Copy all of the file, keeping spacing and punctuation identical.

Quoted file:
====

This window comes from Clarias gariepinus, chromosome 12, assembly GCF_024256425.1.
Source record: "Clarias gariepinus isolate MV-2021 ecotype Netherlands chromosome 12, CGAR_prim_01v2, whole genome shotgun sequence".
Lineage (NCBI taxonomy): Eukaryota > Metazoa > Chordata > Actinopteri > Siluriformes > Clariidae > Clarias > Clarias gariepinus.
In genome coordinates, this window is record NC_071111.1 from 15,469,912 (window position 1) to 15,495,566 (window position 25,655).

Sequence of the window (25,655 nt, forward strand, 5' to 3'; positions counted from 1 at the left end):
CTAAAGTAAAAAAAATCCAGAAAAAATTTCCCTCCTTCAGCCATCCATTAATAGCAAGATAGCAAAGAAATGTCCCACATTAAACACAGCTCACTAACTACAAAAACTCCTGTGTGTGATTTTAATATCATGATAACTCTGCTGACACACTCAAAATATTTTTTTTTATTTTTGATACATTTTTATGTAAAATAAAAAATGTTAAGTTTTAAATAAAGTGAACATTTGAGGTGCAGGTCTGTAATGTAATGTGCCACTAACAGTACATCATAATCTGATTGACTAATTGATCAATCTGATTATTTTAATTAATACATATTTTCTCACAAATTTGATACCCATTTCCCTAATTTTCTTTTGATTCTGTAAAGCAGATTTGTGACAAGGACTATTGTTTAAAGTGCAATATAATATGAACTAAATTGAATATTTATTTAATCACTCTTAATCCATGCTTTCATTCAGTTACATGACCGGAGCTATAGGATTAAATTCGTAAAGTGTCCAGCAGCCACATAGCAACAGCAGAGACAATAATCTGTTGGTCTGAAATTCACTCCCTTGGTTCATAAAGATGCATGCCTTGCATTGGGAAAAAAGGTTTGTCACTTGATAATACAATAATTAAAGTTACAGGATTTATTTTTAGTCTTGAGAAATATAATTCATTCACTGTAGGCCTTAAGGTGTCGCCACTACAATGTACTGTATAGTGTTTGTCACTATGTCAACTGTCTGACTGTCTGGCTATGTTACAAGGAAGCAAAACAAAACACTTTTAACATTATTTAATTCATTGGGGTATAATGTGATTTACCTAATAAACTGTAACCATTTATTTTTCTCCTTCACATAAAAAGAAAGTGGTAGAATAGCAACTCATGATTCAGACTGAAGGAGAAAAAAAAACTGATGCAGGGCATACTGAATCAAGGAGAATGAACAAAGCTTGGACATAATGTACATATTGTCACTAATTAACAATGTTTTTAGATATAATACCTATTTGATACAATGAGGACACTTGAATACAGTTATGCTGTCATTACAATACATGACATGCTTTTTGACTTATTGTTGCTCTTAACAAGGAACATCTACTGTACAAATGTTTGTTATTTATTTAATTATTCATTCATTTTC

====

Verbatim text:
This window comes from Clarias gariepinus, chromosome 12, assembly GCF_024256425.1.
Source record: "Clarias gariepinus isolate MV-2021 ecotype Netherlands chromosome 12, CGAR_prim_01v2, whole genome shotgun sequence".
Lineage (NCBI taxonomy): Eukaryota > Metazoa > Chordata > Actinopteri > Siluriformes > Clariidae > Clarias > Clarias gariepinus.
In genome coordinates, this window is record NC_071111.1 from 15,469,912 (window position 1) to 15,495,566 (window position 25,655).

Sequence of the window (25,655 nt, forward strand, 5' to 3'; positions counted from 1 at the left end):
CTAAAGTAAAAAAAATCCAGAAAAAATTTCCCTCCTTCAGCCATCCATTAATAGCAAGATAGCAAAGAAATGTCCCACATTAAACACAGCTCACTAACTACAAAAACTCCTGTGTGTGATTTTAATATCATGATAACTCTGCTGACACACTCAAAATATTTTTTTTTATTTTTGATACATTTTTATGTAAAATAAAAAATGTTAAGTTTTAAATAAAGTGAACATTTGAGGTGCAGGTCTGTAATGTAATGTGCCACTAACAGTACATCATAATCTGATTGACTAATTGATCAATCTGATTATTTTAATTAATACATATTTTCTCACAAATTTGATACCCATTTCCCTAATTTTCTTTTGATTCTGTAAAGCAGATTTGTGACAAGGACTATTGTTTAAAGTGCAATATAATATGAACTAAATTGAATATTTATTTAATCACTCTTAATCCATGCTTTCATTCAGTTACATGACCGGAGCTATAGGATTAAATTCGTAAAGTGTCCAGCAGCCACATAGCAACAGCAGAGACAATAATCTGTTGGTCTGAAATTCACTCCCTTGGTTCATAAAGATGCATGCCTTGCATTGGGAAAAAAGGTTTGTCACTTGATAATACAATAATTAAAGTTACAGGATTTATTTTTAGTCTTGAGAAATATAATTCATTCACTGTAGGCCTTAAGGTGTCGCCACTACAATGTACTGTATAGTGTTTGTCACTATGTCAACTGTCTGACTGTCTGGCTATGTTACAAGGAAGCAAAACAAAACACTTTTAACATTATTTAATTCATTGGGGTATAATGTGATTTACCTAATAAACTGTAACCATTTATTTTTCTCCTTCACATAAAAAGAAAGTGGTAGAATAGCAACTCATGATTCAGACTGAAGGAGAAAAAAAAACTGATGCAGGGCATACTGAATCAAGGAGAATGAACAAAGCTTGGACATAATGTACATATTGTCACTAATTAACAATGTTTTTAGATATAATACCTATTTGATACAATGAGGACACTTGAATACAGTTATGCTGTCATTACAATACATGACATGCTTTTTGACTTATTGTTGCTCTTAACAAGGAACATCTACTGTACAAATGTTTGTTATTTATTTAATTATTCATTCATTTTC